There are a billion lists out there entitled “What NOT to say to your single friends.” Many entries on these lists are obvious. (For example: “There are plenty of fish in the sea.” Really?! If that’s the case, why haven’t I had a date in 6 months?) But many of the things people say to their single friends are actually true, or at least partially true. For example: “In order to find the right one, you have to be the right one.” Of course, if I want to marry a guy who is wholeheartedly pursuing the Lord, a man of upright character, I can’t expect him to be attracted to me if I am not a godly woman. However, the reason I pursue holiness should be a desire to please God, not a potential future mate. Neither should I allow what someone else is looking for shape my character or personality.
Singles: You are responsible for your heart. Even if your friend is insensitive and/or ignorant of how to relate to you or encourage you, assume the best about them. They want to help! They truly mean well. Don’t allow bitterness to take root in your heart just because others may not relate to you perfectly.
Married people: It’s more about your heart than about what you say, which of course is determined by what is in your heart.
1. Don’t assume anything. Just because you are married and happy doesn’t mean that I am miserable because I’m single. Being single doesn’t mean I’m lonely and desperately looking for a mate. And just because I was completely content last time I talked to you doesn’t mean I am today. My moods change with my hormones, how many wedding invitations I’ve received, and the health of my relationship with the Lord.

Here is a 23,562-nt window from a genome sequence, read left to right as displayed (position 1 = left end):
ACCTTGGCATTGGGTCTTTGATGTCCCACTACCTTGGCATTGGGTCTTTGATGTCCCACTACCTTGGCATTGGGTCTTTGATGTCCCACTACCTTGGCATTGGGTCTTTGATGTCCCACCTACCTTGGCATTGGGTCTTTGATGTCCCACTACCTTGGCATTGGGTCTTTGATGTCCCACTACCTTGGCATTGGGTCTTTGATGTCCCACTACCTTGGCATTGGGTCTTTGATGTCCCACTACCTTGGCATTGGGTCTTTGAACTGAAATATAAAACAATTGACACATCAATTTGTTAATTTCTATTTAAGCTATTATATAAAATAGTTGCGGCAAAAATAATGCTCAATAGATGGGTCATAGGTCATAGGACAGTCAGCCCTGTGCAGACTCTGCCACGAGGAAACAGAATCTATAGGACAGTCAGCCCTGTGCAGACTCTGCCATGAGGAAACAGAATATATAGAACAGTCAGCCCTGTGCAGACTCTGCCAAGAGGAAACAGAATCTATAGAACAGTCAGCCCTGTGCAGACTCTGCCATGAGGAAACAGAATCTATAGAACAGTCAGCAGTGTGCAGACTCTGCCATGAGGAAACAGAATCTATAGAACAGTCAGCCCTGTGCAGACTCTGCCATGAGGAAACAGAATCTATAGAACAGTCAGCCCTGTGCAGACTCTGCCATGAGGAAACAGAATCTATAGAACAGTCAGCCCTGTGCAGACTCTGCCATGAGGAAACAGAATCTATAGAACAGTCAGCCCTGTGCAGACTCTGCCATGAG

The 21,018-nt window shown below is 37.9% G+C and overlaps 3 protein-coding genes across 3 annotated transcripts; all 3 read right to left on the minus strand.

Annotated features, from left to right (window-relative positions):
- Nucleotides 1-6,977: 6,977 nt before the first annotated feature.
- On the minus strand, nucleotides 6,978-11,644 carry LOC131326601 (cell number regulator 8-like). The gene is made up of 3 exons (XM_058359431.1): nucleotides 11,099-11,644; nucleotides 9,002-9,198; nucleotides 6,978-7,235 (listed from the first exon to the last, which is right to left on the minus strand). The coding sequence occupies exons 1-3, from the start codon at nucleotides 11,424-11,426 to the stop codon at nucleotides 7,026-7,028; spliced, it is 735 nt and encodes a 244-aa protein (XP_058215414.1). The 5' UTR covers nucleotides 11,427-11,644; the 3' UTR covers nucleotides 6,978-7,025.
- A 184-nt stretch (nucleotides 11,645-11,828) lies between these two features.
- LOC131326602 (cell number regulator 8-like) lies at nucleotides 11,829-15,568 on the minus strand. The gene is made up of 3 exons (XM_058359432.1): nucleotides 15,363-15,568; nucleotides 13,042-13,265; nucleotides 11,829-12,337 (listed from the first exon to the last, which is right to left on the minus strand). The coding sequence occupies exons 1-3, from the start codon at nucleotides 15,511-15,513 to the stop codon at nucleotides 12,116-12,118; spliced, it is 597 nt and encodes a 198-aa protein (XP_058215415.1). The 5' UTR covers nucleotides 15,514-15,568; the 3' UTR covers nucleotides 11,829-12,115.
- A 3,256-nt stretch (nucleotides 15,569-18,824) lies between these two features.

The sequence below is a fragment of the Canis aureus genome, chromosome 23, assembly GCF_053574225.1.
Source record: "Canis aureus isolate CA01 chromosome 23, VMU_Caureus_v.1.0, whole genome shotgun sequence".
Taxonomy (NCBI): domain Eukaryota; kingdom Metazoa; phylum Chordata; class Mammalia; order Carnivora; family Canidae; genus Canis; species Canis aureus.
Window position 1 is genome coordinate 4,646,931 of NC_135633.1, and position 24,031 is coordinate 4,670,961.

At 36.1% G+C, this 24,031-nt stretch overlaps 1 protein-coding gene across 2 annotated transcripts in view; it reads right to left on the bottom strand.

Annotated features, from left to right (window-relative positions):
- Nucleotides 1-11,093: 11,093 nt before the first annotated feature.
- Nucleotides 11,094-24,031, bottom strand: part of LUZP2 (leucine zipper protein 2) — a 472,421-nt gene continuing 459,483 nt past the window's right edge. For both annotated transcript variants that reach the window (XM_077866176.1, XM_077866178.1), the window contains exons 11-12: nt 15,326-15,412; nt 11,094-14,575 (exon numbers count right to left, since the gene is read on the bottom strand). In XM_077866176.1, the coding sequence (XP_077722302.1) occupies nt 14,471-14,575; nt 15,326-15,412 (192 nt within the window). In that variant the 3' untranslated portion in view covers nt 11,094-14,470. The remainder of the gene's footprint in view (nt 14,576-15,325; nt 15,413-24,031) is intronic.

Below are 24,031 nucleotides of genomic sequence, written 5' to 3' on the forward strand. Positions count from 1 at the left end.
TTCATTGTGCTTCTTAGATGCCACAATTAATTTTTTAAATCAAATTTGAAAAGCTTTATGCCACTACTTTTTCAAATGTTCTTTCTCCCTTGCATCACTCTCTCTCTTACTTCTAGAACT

2. Do listen to what I am saying and believe me. Recently I had a conversation with a friend at church. She asked me how I was doing, and I told her I was fantastic. My business is thriving, I’ve got great friends, I love my life. I even told her that I love being single and have found great purpose in it. Her response was, “Don’t worry. You still have plenty of time. God has someone out there for you.” I walked away feeling belittled, as if my contentment was not valid. I felt that because she was happily married, she couldn’t believe that I could be single and equally happy and fulfilled. And I felt old; if someone feels the need to say that you still have time, you clearly are running out of it fast.
I wanted her to validate and affirm that the Lord was using me. I wanted her to be excited that I was learning so much, and living with purpose. Instead I felt as if she thought my life hadn’t actually begun yet.
Now let me give a caveat here. I understand that sometimes we singles put a brave face on, and say that we are alright when really we are not. Which brings me to my next “do”:
3. Do be discerning and do listen to the Holy Spirit. If you think that I might be lying to you about how I am doing, ask more questions. Be specific. Don’t say anything just because you think you need to say something. If you are unsure, be quiet. Ask the Holy Spirit to show you what to ask, what to say, and how to minister to my needs, spoken or unspoken.